Georgia WR Tyler Simmons blocks his way into starting job
ATHENS – Georgia’s players and coaches are careful to say that Demetris Robertson is a perfectly fine blocker as far as wide receivers go. But they don’t mince words when it comes to the blocking abilities of some of their other wideouts, and one in particular.
As for the special talent that it takes to lock up a defender while moving full speed on an open field 100 yards long and 160 feet wide, Tyler Simmons apparently has ninja-like skills. They were on display again this past Saturday in the Bulldogs’ 41-17 win over South Carolina.
“He had two really good blocks,” Georgia coach Kirby Smart said. “Everybody saw the one, but he knocked a guy to the ground early in the game early as well. So he’s proven to be a physical blocker. He catches the ball well, too. He’s got good speed, built like a running back. If he continues to get better and practice better, he can be a really good player for us.”
“The one” to which Smart refers was a block in which Simmons sent his defender out of bounds to spring Mecole Hardman free down the sideline for a 34-yard touchdown on a short flare pass. Another was on Georgia’s first offensive touchdown of the game when Simmons blocked South Carolina cornerback Rashad Fenton to the ground on the left side to provide running back D’Andre Swift untouched passage to the end zone on a sweep.
“It’s something I take a lot of pride in, blocking and receiving,” said Simmons, who also had a 12-yard catch and a 5-yard run the game. “(Blocking) is something that got me to where I am now. So it’s kind of what I tell myself, ‘you can’t forget where you come from.’ It’s gotten me a lot of time on the field.”
Indeed, it’s no coincidence that the junior from Powder Springs has started the first two games of the season for the Bulldogs after not starting previously in his career. Simmons is manning the “Y” receiver position normally occupied by injured senior Terry Godwin, who returned last Saturday. Riley Ridley and Ahkil Crumpton have gotten the starts at the X and Z positions, respectively, in the first two games as well.
Smart mentioned the blocking ability of all four of those receivers by jersey number and two others in his postgame remarks after the game this past Saturday.
“That’s the one thing our guys on the perimeter take pride in,” Smart said of Georgia’s receivers blocking. “They’re physical. You ask these other teams, 8, 87, 2, 9, 5, they hit you, and it wears you down.”
Eight is Ridley, 87 in Simmons, 2 is Jayson Stanley, 9 is Jeremiah Holloman and 5 is Godwin.
Not mentioned in that group was 16, the jersey number worn by Robertson. The heralded first-year transfer from Cal also played in Georgia’s first two games and was one of 10 receivers that the Bulldogs brought to Columbia. But so far he has been in a decidedly back-up role.
Robertson hasn’t caught a pass so far and has just one touch overall as a Bulldog. However, that one touch went for a 72-yard touchdown run on a jet sweep in the season opener against Austin Peay.
Smart has been known to keep good receivers on the sideline when their blocking isn’t up to par. Godwin can attest to that. He lost his starting job for a while as a sophomore just for that reason. Smart would later praise Godwin for his dedication to improving that aspect of his game, and Godwin has since been one of the Bulldogs’ most reliable receivers, both blocking and catching the ball.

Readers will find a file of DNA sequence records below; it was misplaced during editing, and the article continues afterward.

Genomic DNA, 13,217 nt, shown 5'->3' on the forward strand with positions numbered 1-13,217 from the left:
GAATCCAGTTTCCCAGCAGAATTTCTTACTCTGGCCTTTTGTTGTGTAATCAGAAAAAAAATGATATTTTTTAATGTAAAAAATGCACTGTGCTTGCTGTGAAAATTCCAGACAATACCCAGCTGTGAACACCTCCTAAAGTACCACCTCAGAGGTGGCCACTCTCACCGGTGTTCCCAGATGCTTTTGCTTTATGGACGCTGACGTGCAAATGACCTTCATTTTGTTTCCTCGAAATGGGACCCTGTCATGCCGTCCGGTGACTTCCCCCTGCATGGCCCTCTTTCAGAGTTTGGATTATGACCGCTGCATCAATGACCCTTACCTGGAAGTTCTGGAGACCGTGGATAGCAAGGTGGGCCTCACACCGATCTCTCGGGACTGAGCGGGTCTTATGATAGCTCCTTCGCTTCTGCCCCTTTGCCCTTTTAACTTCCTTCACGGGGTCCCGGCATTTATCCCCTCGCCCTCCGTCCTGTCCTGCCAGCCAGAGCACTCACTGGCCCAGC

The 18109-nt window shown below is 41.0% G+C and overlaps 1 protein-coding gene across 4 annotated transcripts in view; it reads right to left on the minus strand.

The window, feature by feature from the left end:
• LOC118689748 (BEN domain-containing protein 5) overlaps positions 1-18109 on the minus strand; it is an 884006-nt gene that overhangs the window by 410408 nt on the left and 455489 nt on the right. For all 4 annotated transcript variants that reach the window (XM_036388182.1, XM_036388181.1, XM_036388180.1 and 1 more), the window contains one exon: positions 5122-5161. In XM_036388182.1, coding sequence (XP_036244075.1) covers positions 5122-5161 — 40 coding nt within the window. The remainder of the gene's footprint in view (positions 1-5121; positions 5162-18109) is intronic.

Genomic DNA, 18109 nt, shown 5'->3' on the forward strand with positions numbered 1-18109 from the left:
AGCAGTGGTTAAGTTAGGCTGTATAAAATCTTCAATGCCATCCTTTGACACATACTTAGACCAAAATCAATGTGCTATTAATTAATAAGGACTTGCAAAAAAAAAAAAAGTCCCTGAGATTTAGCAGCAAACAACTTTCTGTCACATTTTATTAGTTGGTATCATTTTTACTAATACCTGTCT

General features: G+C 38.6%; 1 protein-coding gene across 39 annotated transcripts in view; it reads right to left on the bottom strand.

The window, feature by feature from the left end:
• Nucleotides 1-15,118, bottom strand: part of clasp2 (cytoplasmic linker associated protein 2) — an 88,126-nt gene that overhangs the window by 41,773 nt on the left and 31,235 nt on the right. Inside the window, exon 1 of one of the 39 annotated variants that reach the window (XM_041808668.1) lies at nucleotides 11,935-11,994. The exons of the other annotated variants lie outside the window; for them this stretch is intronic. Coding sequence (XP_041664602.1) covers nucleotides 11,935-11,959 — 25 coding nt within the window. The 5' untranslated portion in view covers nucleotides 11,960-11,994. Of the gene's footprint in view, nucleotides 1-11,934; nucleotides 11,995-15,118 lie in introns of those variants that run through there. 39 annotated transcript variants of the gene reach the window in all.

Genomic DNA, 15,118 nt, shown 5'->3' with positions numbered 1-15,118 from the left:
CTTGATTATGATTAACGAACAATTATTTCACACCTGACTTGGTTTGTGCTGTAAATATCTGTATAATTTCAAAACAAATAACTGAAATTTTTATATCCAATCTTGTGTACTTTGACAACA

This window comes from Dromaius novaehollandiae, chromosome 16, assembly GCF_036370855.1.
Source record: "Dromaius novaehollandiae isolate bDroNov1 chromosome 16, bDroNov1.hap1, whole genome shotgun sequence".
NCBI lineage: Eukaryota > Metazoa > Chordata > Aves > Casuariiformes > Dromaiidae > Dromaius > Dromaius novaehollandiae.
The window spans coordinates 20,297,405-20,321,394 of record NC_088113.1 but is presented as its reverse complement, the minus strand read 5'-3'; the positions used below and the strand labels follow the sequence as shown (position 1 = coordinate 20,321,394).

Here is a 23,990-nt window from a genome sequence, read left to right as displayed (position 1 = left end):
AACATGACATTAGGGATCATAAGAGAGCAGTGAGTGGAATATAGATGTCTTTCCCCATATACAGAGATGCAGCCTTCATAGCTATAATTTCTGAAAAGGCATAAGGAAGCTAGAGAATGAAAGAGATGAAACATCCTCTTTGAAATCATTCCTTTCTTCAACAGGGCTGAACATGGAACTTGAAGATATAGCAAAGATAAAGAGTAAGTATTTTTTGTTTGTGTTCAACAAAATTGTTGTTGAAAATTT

Smart hasn’t been critical of Robertson’s blocking skills or any other particular aspect of his game. He just said the fleet-footed sophomore has receivers who are better playing in front of him at the moment.
“He’s going to have to compete in practice,” Smart said this week. “We’ll always want to play the best players here, and those guys are at the top of their game. We’ll have a good rotation going. I think right now the wideout position, we have good depth because we have guys that can do different things, a lot of guys that are really physical, maybe a fast guy, maybe a vertical-great guy. But at the end of the day, when you turn the tape on, the guys that get open are going to be the guys that play.”
The message therein? Robertson has to be more physical and find a way to get open.
Robertson’s receiver mates are doing what they to get him up to speed. Simmons certainly could be a good resource.
Smart said Simmons said didn’t arrive at UGA as premier blocker. It was something he became.
“I think physicality is a learned trait that he learned over the course of time,” Smart said of Simmons.”First of all, he has stature and a body that’s 200 pounds. He’s physical. He’s tough. I mean, basically we’re not going to play you if you don’t do that. So the reward is, ‘I get to play in the game and catch the ball if I block.’”
Simmons said that was a message he heard and took to heart early in his career.
“You definitely know, especially playing in the SEC, that those short runs can go for 6 when we block downfield,” Simmons said. “So you know it’s something you’ve got to do to get on the field. That’s emphasized just to be a receiver at UGA.”
Robertson is coming to Georgia after two years at Cal. The Pac-12 certainly doesn’t have a reputation for being as physical as the SEC, but Robertson’s Georgia position-mates say they’ve been impressed what they’ve seen from the 6-foot, 190-pound sophomore so far.
“He’s physical, he’s fast, has a lot of awareness, so he fits pretty good with us at this point,” junior Riley Ridley said. “We’re excited about the things he can do for the offense.”
But what does Georgia’s expert blocker say?
“I like him as a blocker,” Simmons said. “He’ll come down and hit a safety, he’ll block the corner and stay on the corner when he has to. I know it’s a little different for him, but he’s definitely picked up on it.”